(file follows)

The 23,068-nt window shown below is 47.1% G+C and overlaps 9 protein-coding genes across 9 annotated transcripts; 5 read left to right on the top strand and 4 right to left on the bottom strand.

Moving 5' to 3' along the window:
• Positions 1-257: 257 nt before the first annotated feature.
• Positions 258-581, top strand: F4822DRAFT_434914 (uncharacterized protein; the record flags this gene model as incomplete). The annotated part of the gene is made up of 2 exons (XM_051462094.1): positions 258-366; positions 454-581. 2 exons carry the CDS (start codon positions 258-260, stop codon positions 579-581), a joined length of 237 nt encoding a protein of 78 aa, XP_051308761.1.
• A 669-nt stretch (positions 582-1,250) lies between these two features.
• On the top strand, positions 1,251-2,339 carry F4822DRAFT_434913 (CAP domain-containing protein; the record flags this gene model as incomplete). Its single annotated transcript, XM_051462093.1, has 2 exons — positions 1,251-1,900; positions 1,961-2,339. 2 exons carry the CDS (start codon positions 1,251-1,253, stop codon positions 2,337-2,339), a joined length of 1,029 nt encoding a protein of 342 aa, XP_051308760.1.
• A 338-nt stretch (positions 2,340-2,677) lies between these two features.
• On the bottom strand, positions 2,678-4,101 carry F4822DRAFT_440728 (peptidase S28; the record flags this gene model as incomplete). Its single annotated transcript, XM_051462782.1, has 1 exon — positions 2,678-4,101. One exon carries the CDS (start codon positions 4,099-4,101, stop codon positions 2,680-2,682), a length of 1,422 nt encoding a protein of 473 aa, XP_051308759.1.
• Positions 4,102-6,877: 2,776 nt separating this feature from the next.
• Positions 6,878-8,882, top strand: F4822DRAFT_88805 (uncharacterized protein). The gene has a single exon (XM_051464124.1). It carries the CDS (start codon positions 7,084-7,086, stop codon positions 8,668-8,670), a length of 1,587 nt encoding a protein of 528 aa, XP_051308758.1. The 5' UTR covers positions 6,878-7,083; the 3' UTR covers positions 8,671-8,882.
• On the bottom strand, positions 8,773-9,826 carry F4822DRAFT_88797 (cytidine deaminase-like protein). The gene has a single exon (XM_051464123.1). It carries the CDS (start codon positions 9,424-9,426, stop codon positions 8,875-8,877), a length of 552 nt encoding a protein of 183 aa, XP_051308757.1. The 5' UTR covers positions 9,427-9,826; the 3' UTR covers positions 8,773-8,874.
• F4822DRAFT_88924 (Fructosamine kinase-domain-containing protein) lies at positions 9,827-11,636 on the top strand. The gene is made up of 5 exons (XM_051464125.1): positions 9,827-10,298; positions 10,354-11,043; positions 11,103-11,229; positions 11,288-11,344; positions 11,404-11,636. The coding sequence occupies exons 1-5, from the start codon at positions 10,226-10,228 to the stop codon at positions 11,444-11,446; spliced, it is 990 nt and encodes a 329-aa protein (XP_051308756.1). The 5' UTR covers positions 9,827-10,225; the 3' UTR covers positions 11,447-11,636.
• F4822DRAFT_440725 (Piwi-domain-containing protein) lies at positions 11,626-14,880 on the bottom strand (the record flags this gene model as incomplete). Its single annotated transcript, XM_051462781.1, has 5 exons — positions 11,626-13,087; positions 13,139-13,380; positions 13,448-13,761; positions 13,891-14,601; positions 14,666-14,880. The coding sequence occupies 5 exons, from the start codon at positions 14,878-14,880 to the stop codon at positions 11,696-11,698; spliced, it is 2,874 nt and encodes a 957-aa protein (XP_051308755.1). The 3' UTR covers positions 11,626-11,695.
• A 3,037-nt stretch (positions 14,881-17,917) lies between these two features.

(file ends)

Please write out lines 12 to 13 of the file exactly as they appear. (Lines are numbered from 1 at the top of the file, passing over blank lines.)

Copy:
• F4822DRAFT_88924 (Fructosamine kinase-domain-containing protein) lies at positions 9,827-11,636 on the top strand. The gene is made up of 5 exons (XM_051464125.1): positions 9,827-10,298; positions 10,354-11,043; positions 11,103-11,229; positions 11,288-11,344; positions 11,404-11,636. The coding sequence occupies exons 1-5, from the start codon at positions 10,226-10,228 to the stop codon at positions 11,444-11,446; spliced, it is 990 nt and encodes a 329-aa protein (XP_051308756.1). The 5' UTR covers positions 9,827-10,225; the 3' UTR covers positions 11,447-11,636.
• F4822DRAFT_440725 (Piwi-domain-containing protein) lies at positions 11,626-14,880 on the bottom strand (the record flags this gene model as incomplete). Its single annotated transcript, XM_051462781.1, has 5 exons — positions 11,626-13,087; positions 13,139-13,380; positions 13,448-13,761; positions 13,891-14,601; positions 14,666-14,880. The coding sequence occupies 5 exons, from the start codon at positions 14,878-14,880 to the stop codon at positions 11,696-11,698; spliced, it is 2,874 nt and encodes a 957-aa protein (XP_051308755.1). The 3' UTR covers positions 11,626-11,695.